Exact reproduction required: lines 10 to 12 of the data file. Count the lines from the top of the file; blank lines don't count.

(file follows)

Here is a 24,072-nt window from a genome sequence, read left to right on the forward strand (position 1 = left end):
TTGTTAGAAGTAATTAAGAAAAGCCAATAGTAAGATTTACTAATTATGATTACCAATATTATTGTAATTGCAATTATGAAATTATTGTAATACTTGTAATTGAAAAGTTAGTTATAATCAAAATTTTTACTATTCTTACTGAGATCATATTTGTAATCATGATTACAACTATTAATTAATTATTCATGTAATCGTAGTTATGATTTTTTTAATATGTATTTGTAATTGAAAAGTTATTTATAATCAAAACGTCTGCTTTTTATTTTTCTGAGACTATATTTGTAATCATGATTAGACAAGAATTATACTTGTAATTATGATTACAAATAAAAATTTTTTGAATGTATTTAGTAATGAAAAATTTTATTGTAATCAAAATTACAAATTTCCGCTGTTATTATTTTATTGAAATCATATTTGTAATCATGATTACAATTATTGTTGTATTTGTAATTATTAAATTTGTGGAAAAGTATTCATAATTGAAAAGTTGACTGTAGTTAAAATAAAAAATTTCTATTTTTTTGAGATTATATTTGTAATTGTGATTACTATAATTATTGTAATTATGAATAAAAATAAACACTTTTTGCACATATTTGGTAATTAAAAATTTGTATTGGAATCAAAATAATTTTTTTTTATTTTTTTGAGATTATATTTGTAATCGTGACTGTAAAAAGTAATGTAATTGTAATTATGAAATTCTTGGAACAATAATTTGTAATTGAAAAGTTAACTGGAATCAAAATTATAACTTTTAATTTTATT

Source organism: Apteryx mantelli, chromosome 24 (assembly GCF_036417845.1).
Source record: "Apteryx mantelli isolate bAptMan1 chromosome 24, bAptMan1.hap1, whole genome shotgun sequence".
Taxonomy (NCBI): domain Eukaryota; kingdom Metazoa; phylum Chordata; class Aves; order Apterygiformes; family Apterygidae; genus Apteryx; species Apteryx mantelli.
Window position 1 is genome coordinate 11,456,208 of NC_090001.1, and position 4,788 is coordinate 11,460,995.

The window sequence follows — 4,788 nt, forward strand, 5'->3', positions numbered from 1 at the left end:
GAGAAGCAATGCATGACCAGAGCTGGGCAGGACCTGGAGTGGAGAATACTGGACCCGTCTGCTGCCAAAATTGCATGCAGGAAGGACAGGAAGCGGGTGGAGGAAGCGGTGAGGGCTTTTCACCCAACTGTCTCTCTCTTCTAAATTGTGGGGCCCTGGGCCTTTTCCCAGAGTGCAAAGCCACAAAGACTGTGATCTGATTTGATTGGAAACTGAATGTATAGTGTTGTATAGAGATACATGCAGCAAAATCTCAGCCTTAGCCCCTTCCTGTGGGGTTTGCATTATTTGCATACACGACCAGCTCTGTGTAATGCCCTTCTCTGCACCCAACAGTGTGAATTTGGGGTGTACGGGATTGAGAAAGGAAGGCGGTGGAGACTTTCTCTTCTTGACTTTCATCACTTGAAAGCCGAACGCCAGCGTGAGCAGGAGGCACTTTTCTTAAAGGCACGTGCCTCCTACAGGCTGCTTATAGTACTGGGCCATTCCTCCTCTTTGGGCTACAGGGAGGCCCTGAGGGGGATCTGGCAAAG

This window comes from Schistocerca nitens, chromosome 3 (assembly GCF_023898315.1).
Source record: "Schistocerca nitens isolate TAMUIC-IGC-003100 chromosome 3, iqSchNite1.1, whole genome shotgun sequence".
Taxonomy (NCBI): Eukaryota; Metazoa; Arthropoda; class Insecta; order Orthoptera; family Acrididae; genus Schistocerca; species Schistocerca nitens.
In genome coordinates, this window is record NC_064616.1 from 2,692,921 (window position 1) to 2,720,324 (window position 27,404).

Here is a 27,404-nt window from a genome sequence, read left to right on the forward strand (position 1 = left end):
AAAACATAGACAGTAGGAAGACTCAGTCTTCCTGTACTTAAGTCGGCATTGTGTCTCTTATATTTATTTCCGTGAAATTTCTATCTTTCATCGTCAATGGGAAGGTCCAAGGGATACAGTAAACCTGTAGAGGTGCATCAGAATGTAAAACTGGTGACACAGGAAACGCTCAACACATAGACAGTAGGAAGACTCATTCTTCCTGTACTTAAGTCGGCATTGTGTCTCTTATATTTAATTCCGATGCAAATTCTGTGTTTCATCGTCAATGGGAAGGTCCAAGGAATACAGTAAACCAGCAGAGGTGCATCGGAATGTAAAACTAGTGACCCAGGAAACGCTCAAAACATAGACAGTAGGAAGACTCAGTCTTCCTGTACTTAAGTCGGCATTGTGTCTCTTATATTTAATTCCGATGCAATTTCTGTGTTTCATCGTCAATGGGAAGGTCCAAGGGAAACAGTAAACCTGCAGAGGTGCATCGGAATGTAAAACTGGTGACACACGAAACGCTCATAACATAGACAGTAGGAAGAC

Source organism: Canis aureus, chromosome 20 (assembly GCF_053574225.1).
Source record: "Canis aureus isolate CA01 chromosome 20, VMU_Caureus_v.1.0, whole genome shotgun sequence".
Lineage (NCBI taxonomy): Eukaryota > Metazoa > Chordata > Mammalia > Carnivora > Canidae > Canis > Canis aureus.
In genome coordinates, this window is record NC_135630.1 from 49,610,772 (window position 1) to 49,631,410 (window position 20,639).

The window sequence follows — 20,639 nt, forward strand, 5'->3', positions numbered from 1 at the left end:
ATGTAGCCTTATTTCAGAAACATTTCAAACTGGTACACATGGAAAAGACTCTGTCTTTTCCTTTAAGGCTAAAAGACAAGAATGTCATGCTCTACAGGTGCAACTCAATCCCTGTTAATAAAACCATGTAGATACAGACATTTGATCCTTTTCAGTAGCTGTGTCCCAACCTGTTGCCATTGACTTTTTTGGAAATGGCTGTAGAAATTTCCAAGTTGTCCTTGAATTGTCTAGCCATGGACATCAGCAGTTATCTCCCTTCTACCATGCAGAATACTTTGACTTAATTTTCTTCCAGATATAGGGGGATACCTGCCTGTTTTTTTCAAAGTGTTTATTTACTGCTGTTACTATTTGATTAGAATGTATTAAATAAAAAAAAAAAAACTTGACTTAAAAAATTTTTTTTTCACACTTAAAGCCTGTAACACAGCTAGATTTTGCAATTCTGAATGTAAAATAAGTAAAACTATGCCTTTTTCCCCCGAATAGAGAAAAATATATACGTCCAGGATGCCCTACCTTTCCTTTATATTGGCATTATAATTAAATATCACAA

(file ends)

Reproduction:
Source record: "Schistocerca nitens isolate TAMUIC-IGC-003100 chromosome 3, iqSchNite1.1, whole genome shotgun sequence".
Taxonomy (NCBI): Eukaryota; Metazoa; Arthropoda; class Insecta; order Orthoptera; family Acrididae; genus Schistocerca; species Schistocerca nitens.
In genome coordinates, this window is record NC_064616.1 from 2,692,921 (window position 1) to 2,720,324 (window position 27,404).